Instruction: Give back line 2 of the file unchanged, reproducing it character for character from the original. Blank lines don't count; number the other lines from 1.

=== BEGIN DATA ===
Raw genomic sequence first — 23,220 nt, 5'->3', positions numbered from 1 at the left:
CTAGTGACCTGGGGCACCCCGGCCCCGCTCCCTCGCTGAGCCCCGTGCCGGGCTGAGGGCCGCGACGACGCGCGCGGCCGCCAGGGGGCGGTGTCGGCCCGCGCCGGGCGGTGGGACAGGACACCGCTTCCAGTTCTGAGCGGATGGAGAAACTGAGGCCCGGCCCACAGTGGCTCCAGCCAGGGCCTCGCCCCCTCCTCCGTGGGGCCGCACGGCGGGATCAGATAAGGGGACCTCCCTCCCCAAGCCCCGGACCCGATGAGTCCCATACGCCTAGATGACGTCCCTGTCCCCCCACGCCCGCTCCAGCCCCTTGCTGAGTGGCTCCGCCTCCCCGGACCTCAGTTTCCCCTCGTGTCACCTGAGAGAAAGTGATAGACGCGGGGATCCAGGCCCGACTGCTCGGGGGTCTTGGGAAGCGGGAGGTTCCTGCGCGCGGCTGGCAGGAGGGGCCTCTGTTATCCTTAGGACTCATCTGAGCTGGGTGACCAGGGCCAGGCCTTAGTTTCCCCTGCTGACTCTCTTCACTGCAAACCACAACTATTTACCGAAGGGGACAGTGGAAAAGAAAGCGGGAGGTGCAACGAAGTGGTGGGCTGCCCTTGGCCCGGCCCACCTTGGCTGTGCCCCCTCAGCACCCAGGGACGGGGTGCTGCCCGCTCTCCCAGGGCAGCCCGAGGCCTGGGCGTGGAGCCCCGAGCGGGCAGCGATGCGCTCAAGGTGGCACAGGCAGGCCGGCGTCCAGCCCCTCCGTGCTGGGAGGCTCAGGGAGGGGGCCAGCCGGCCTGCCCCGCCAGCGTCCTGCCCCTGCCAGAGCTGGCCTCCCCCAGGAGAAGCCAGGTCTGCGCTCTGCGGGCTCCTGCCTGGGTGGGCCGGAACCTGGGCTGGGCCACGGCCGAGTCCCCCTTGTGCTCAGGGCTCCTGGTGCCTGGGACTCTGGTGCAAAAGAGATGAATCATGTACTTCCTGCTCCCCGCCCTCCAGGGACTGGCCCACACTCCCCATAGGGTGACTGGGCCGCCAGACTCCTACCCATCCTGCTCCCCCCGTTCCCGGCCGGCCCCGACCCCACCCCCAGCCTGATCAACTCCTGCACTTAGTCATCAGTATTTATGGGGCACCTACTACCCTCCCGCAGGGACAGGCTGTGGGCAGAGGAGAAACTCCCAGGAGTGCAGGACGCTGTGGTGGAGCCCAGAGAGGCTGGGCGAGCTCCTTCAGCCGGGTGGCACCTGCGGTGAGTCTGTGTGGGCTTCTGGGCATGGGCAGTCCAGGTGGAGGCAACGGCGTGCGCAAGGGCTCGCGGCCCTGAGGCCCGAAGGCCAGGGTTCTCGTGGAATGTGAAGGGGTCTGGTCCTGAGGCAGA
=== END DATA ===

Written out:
CTAGTGACCTGGGGCACCCCGGCCCCGCTCCCTCGCTGAGCCCCGTGCCGGGCTGAGGGCCGCGACGACGCGCGCGGCCGCCAGGGGGCGGTGTCGGCCCGCGCCGGGCGGTGGGACAGGACACCGCTTCCAGTTCTGAGCGGATGGAGAAACTGAGGCCCGGCCCACAGTGGCTCCAGCCAGGGCCTCGCCCCCTCCTCCGTGGGGCCGCACGGCGGGATCAGATAAGGGGACCTCCCTCCCCAAGCCCCGGACCCGATGAGTCCCATACGCCTAGATGACGTCCCTGTCCCCCCACGCCCGCTCCAGCCCCTTGCTGAGTGGCTCCGCCTCCCCGGACCTCAGTTTCCCCTCGTGTCACCTGAGAGAAAGTGATAGACGCGGGGATCCAGGCCCGACTGCTCGGGGGTCTTGGGAAGCGGGAGGTTCCTGCGCGCGGCTGGCAGGAGGGGCCTCTGTTATCCTTAGGACTCATCTGAGCTGGGTGACCAGGGCCAGGCCTTAGTTTCCCCTGCTGACTCTCTTCACTGCAAACCACAACTATTTACCGAAGGGGACAGTGGAAAAGAAAGCGGGAGGTGCAACGAAGTGGTGGGCTGCCCTTGGCCCGGCCCACCTTGGCTGTGCCCCCTCAGCACCCAGGGACGGGGTGCTGCCCGCTCTCCCAGGGCAGCCCGAGGCCTGGGCGTGGAGCCCCGAGCGGGCAGCGATGCGCTCAAGGTGGCACAGGCAGGCCGGCGTCCAGCCCCTCCGTGCTGGGAGGCTCAGGGAGGGGGCCAGCCGGCCTGCCCCGCCAGCGTCCTGCCCCTGCCAGAGCTGGCCTCCCCCAGGAGAAGCCAGGTCTGCGCTCTGCGGGCTCCTGCCTGGGTGGGCCGGAACCTGGGCTGGGCCACGGCCGAGTCCCCCTTGTGCTCAGGGCTCCTGGTGCCTGGGACTCTGGTGCAAAAGAGATGAATCATGTACTTCCTGCTCCCCGCCCTCCAGGGACTGGCCCACACTCCCCATAGGGTGACTGGGCCGCCAGACTCCTACCCATCCTGCTCCCCCCGTTCCCGGCCGGCCCCGACCCCACCCCCAGCCTGATCAACTCCTGCACTTAGTCATCAGTATTTATGGGGCACCTACTACCCTCCCGCAGGGACAGGCTGTGGGCAGAGGAGAAACTCCCAGGAGTGCAGGACGCTGTGGTGGAGCCCAGAGAGGCTGGGCGAGCTCCTTCAGCCGGGTGGCACCTGCGGTGAGTCTGTGTGGGCTTCTGGGCATGGGCAGTCCAGGTGGAGGCAACGGCGTGCGCAAGGGCTCGCGGCCCTGAGGCCCGAAGGCCAGGGTTCTCGTGGAATGTGAAGGGGTCTGGTCCTGAGGCAGA